"Daughter" was first performed live at Neil Young's 1992 Bridge School Benefit.[8] It was also played at the band's December 31, 1992 concert at The Academy Theater in New York City, where Vedder introduced the song as "Brother". Both of these performances of the song featured different lyrics than the version that would ultimately wind up on Vs. "Daughter" is played at nearly every Pearl Jam show, almost always with an extension of the ending that could be an improvisation or a segment of another song. This extension is called a "Daughter tag". A different form of extension to the song was first introduced in the band's performance on Saturday Night Live in April 1994, just eight days after the death of Nirvana frontman and grunge pioneer Kurt Cobain. A tribute to Cobain, it is called "Daughter/Hey Hey, My My" by fans, since the extension is from the Neil Young song "Hey Hey, My My (Into the Black)", which Cobain's suicide note had quoted. Another popular tag of the song is the "It's Okay" tag, which includes a slow improvisation based on "It's Okay" by garage rock band Dead Moon. Live performances of "Daughter" can be found on the "Dissident"/Live in Atlanta box set, the live album Live on Two Legs, various official bootlegs, the live album Live at Benaroya Hall, the live album Live in NYC 12/31/92, the Live at the Gorge 05/06 box set, and the live album Live at Lollapalooza 2007. Performances of the song are also included on the DVDs Touring Band 2000, Live at the Showbox, and Live at the Garden. The version of the song on Live at Lollapalooza 2007, onto which the band tagged Pink Floyd's "Another Brick in the Wall (Part 2)," features Vedder singing the lyrics "George Bush leave this world alone/George Bush find yourself another home". The band discovered that some of the Bush-related lyrics were excised from the AT&T webcast of Lollapalooza 2007, and questioned whether that constituted censorship.[9] AT&T later apologized and blamed the censorship on contractor Davie Brown Entertainment.[10] At the 2014 show in Milan, the band tagged the Disney song "Let It Go" to the end of the song's performance.[11]

Track listing

All songs written by Dave Abbruzzese, Jeff Ament, Stone Gossard, Mike McCready, and Eddie Vedder, except where noted:

CD (US, Australia, Austria, Europe, and UK), 3" CD (Japan), 12" Vinyl (UK), and Cassette (Australia)

  1. "Daughter" – 3:54
  2. "Blood" (live) – 3:34
    • Recorded live on November 5, 1993 at the Empire Polo Fields in Indio, California.
  3. "Yellow Ledbetter" (live) (Ament, McCready, Vedder) – 5:16

CD (Austria and The Netherlands), 7" Vinyl (The Netherlands and UK), and Cassette (UK)

  1. "Daughter" – 3:54
  2. "Blood" (live) – 3:34
    • Recorded live on November 5, 1993 at the Empire Polo Fields in Indio, California.

7" Vinyl (Philippines)

  1. "Daughter" – 3:53
  2. "Animal" – 2:46


See also


  1. "Pearl Jam "Daughter"". pearljam.com.
  2. "Pearl Jam Rumor Pit Issue #32". sonymusic.com. Archived from the original on June 2, 2008. Retrieved July 28, 2008.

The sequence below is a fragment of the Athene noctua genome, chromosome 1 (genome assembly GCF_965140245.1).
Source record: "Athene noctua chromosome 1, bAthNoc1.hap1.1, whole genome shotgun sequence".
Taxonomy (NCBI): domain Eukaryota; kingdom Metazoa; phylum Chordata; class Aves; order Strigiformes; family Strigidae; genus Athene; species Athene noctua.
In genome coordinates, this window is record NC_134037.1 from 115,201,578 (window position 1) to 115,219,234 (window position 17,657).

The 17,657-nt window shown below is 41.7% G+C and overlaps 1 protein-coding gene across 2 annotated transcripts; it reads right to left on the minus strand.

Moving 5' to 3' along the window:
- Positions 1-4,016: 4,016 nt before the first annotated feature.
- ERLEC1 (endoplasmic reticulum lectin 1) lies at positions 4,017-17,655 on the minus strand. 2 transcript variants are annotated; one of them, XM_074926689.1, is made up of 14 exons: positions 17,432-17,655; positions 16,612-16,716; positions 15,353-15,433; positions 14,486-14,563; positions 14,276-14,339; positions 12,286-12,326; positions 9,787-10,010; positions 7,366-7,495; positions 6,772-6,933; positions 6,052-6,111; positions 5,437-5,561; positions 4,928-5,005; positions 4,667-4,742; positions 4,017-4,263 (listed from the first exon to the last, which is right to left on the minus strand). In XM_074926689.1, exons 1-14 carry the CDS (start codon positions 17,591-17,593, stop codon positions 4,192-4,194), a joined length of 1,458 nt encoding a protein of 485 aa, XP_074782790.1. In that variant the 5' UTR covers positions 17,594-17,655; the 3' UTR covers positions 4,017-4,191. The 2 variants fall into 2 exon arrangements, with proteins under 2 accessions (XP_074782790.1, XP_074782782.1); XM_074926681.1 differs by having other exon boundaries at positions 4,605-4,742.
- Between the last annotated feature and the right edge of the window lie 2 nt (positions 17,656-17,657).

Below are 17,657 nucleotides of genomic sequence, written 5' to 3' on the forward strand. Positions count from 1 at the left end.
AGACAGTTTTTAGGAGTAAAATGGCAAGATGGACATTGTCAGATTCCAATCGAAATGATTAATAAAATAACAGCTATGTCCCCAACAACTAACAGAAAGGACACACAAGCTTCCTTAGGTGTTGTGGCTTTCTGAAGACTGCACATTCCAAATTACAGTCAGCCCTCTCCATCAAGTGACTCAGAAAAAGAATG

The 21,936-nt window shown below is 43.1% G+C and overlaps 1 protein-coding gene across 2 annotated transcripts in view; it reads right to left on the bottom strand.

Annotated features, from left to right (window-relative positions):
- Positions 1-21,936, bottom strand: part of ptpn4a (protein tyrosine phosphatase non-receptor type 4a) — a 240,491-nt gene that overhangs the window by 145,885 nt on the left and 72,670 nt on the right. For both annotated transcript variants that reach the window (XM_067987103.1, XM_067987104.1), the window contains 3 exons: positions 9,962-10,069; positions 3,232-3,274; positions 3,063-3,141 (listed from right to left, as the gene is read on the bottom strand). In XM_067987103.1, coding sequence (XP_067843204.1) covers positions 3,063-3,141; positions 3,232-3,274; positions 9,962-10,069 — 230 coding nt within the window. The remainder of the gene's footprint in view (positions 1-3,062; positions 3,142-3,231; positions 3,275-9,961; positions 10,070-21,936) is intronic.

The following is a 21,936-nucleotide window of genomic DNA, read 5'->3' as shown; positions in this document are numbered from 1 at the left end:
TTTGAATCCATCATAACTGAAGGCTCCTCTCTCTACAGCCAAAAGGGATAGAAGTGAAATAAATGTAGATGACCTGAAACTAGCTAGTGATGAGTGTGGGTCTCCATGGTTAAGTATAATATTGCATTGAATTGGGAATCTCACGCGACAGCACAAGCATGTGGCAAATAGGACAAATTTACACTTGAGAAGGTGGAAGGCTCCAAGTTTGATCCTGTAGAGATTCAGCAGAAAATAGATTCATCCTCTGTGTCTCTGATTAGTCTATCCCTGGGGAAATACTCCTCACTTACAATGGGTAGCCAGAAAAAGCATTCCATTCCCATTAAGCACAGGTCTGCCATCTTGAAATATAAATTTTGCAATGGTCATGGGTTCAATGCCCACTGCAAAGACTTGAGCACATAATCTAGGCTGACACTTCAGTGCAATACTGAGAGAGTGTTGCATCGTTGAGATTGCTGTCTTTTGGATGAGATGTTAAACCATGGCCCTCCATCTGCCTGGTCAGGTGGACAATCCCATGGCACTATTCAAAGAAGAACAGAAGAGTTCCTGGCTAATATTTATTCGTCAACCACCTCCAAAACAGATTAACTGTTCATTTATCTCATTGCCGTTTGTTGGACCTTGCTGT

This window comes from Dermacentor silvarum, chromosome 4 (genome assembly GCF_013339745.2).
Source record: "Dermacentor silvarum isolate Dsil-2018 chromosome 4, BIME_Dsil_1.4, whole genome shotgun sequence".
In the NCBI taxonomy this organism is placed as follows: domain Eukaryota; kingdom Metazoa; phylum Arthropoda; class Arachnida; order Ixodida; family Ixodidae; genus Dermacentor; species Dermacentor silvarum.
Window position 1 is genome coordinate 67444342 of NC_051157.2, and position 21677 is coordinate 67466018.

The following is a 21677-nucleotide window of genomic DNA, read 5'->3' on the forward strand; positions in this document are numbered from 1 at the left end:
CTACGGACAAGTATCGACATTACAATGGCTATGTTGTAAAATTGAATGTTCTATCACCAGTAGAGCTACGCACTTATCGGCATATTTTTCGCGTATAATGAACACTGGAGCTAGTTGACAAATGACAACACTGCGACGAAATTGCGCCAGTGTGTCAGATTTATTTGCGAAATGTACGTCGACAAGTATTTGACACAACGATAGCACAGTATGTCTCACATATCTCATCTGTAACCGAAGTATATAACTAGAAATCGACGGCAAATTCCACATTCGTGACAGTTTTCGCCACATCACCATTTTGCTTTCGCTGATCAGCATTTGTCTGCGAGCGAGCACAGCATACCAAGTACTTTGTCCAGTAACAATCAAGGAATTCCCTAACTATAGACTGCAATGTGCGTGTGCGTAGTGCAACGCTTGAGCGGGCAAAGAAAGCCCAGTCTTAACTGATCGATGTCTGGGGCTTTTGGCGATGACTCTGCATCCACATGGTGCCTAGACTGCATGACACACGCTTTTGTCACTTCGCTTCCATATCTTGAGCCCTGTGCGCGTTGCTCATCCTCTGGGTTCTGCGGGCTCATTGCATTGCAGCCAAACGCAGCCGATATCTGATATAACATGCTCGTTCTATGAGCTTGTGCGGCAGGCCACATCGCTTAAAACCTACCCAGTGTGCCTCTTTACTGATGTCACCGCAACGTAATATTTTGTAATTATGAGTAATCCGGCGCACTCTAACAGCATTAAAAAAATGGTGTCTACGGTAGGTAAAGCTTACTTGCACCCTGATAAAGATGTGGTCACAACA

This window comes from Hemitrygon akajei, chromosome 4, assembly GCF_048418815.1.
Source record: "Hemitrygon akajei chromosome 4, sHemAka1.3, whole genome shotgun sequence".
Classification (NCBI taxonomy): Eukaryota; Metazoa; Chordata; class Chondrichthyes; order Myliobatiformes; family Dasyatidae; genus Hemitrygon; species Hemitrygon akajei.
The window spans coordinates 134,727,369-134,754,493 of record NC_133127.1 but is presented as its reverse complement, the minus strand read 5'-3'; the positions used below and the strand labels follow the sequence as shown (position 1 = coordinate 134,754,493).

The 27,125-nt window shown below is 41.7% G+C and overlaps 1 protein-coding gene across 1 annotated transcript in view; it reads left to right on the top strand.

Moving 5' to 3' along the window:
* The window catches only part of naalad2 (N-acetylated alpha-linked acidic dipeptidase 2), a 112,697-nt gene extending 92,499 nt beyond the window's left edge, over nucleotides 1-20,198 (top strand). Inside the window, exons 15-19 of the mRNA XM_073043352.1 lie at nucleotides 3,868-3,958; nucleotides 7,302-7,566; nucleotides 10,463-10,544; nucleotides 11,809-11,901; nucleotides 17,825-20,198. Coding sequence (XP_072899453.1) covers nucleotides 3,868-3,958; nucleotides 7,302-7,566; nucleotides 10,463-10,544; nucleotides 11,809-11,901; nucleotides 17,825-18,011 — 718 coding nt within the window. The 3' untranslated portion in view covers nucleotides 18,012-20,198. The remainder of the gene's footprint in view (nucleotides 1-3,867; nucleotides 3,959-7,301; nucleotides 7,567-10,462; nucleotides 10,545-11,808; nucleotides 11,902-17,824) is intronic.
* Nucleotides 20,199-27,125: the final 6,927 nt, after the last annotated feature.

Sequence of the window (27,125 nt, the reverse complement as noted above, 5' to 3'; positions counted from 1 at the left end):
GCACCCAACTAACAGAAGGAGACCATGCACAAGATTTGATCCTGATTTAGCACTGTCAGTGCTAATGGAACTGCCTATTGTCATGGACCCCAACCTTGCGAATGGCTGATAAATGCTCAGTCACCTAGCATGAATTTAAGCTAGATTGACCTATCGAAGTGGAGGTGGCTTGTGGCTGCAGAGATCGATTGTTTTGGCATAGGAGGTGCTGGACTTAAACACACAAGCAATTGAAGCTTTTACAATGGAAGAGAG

3. Rotondi, James. "Blood On the Tracks". Guitar Player. January 1994.
  4. Peiken, Matt (December 1993). "Dave Abbruzzese of Pearl Jam". Modern Drummer. Archived from the original on July 21, 2011. Retrieved July 1, 2007.
  5. Jones, Allan. Pearl Jam - The Illustrated Story, A Melody Maker Book. Hal Leonard Corp, 1995. ISBN 0-7935-4035-6
  6. "37th Grammy Awards". Rockonthenet. Retrieved September 5, 2007.
  7. True, Chris. "Daughter > Review". Allmusic. Retrieved on May 16, 2008.
  8. "Pearl Jam Songs: "Daughter"" Archived May 23, 2009, at the Wayback Machine. pearljam.com.
  9. "LOLLAPALOOZA WEBCAST : SPONSORED/CENSORED BY AT&T?". Pearljam.com. August 8, 2007. Retrieved August 8, 2007.
  10. Gross, Grant (August 9, 2007). "AT&T Says It Didn't Censor Pearl Jam". IDG News Service. Archived from the original on September 30, 2007. Retrieved 2007-08-09.
  11. "Pearl Jam cover 'Let It Go' from Disney's 'Frozen' during gig in Milan". NME. July 1, 2014. Retrieved July 1, 2014.
  12. "Australian-charts.com – Pearl Jam – Daughter". ARIA Top 50 Singles. Retrieved October 15, 2018.
  13. "Ultratop.be – Pearl Jam – Daughter" (in Dutch). Ultratop 50. Retrieved October 15, 2018.
  14. "Top RPM Singles: Issue 2375." RPM. Library and Archives Canada. Retrieved October 15, 2018.
  15. "The Irish Charts – Search Results – Daughter". Irish Singles Chart. Retrieved October 15, 2018.
  16. "Dutchcharts.nl – Pearl Jam – Daughter" (in Dutch). Single Top 100. Retrieved October 15, 2018.
  17. "Charts.nz – Pearl Jam – Daughter". Top 40 Singles. Retrieved October 15, 2018.
  18. "Polish Singles Chart |".
  19. "Official Singles Chart Top 100". Official Charts Company. Retrieved October 15, 2018.
  20. "Pearl Jam Chart History (Radio Songs)". Billboard. Retrieved October 15, 2018.
  21. "Pearl Jam Chart History (Alternative Songs)". Billboard. Retrieved 2016-05-29.
  22. "Pearl Jam Chart History (Mainstream Rock)". Billboard. Retrieved 2016-05-29.
  23. "Pearl Jam Chart History (Pop Songs)". Billboard. Retrieved October 15, 2018.
  24. "Pearl Jam Chart History (Hot 100)". Billboard. Retrieved October 15, 2018.
  25. Ryan, Gavin (2011). Australia's Music Charts 1988–2010. Mt. Martha, VIC, Australia: Moonlight Publishing.